Looking at jackup site assessments, one area that requires additional effort is leg foundation fixity. ABS is working with universities – Oxford, Cambridge, University of Western Australia and the National University of Singapore – to interpret and apply their findings to potential solutions. ABS is also upgrading its classification rules to reflect relevant classification criteria based on Load and Resistance Factor Design, recently introduced by ISO 19900.

In addition, jackups that work in cold air temperature environments must be designed to contend with the effect of sea spray, which can freeze instantly and accumulate on the exposed portions of the rig structure. Beyond the immense added weight that may compromise the structural integrity of the rig without consideration of winterization, systems – both operational and safety related – may also be compromised.

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New process automation platform aims to pave path to drilling consistency, efficiency


Demand for automated technology continues to grow throughout the industry despite the decline in oil price and reduction in capital spend across the board. Driven by sub-optimal industry conditions, operators are searching for faster, safer and more consistent wells, leaving drilling contractors the difficult task of optimizing their rigs. Contractors are faced with several challenges to compete in the current market: how to maintain operations with a shrinking workforce, how to enhance their existing fleet, and how to safely manage a multitude of third parties vying to optimize the control of their assets.

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Software change management on modern drilling rigs must go beyond ‘checking the box’


As an industry, managing software has long been a peripheral concern in rig operations. However, as new rigs with increasingly complex control systems are delivered, effective software change management is critical in avoiding downtime. Software is ubiquitous on modern rigs, controlling everything from dynamic positioning to ram activation and drilling automation. Software regression, malware and cyber-attacks are critical issues that cause NPT and could lead to an LTI or an HSE incident.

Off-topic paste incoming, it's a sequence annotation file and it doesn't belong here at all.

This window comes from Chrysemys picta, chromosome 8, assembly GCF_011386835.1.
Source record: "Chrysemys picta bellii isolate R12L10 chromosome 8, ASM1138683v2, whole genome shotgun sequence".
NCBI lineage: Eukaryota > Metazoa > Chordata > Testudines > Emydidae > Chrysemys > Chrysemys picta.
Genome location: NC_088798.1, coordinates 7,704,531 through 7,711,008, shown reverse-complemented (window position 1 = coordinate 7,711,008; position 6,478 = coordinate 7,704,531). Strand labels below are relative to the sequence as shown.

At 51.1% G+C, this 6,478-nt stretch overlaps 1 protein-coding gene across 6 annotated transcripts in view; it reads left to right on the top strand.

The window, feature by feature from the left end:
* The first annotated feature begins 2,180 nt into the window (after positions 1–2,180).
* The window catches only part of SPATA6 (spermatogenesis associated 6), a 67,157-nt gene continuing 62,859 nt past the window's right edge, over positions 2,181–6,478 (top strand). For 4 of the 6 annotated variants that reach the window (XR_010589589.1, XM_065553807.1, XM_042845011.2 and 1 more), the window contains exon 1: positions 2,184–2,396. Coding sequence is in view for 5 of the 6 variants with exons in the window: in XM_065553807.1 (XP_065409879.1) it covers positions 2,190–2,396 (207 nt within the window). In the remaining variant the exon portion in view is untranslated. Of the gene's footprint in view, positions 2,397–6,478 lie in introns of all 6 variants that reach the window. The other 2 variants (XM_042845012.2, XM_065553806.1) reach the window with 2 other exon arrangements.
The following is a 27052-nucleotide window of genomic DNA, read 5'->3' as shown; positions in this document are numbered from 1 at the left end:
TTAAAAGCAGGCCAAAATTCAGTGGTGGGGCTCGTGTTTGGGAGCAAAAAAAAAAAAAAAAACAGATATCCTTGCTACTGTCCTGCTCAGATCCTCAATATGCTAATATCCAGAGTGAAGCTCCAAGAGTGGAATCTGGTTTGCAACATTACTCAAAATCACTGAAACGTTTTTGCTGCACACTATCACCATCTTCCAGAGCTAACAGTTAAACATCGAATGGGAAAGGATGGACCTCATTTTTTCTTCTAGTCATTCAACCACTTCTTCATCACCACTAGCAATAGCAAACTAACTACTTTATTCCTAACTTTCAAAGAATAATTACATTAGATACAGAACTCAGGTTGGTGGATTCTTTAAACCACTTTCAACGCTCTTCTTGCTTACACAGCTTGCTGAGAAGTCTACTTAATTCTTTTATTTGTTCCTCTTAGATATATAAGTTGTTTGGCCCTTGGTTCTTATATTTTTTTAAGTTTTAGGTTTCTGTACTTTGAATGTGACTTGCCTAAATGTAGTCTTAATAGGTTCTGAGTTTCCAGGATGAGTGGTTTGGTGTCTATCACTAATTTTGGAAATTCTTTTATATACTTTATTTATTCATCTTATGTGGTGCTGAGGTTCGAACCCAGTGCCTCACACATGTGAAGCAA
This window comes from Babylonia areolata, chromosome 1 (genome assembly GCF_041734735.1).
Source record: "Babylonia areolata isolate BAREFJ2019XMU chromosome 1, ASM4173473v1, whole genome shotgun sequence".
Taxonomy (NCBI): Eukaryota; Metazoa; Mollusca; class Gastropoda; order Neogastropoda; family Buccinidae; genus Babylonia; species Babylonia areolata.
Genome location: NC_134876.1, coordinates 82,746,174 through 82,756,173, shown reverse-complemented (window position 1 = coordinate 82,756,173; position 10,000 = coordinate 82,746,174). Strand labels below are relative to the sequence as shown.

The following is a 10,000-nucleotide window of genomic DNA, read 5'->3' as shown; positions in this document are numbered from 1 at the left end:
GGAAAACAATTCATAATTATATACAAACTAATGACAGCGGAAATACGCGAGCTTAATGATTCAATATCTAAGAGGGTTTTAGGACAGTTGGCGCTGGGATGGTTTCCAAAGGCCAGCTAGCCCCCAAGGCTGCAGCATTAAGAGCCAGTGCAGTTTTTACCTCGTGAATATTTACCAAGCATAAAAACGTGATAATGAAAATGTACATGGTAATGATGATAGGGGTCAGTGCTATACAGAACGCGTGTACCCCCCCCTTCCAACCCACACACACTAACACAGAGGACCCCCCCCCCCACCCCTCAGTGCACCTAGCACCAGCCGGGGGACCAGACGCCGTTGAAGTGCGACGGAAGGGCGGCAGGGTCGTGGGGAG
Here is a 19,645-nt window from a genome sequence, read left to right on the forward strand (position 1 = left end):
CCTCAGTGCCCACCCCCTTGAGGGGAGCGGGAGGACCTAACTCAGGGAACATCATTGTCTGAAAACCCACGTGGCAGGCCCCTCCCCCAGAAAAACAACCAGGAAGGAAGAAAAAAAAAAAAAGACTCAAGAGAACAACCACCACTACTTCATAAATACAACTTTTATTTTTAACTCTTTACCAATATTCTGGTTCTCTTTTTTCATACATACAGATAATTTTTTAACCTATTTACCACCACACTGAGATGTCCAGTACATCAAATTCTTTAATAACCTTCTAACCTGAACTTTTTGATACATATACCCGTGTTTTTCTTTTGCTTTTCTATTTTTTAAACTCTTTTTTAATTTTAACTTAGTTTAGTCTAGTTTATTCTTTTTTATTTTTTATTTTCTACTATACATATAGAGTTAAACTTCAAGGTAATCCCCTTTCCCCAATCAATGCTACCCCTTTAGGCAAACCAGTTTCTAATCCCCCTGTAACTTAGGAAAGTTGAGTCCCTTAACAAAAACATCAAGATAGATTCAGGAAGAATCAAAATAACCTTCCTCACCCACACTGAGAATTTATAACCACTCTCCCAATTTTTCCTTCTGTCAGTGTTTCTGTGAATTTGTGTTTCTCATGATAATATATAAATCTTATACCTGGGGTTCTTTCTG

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Rig injury spurs collaborative development of elevator strap for pipe laydown operations


The oil and gas industry has a history of collaboration between organizations, including operators, contractors, manufacturers and distributors, in efforts to continuously improve efficiency and safety. Incidents are often triggers that lead to this type of collaboration. This article highlights an example where an incident led to a drilling contractor, manufacturer and distributor to work together to design, produce and put in place a tool that will greatly reduce the chances of similar incidents reoccurring and, thus, improve safety on the job. The incident occurred in April on a Sidewinder Drilling rig in Oklahoma during a routine operation. It was 9:30 p.m., and the crews were pulling out of the hole and laying down drill pipe at the end of the well. The drill pipe elevators were fitted with a piece of rope approximately 3 ft in length for the purpose of tripping the elevators open. There were scattered thunderstorms at the time with gusty winds and occasional rain and hail. The rig is equipped with a top drive with a link tilt system and a hydraulic catwalk machine.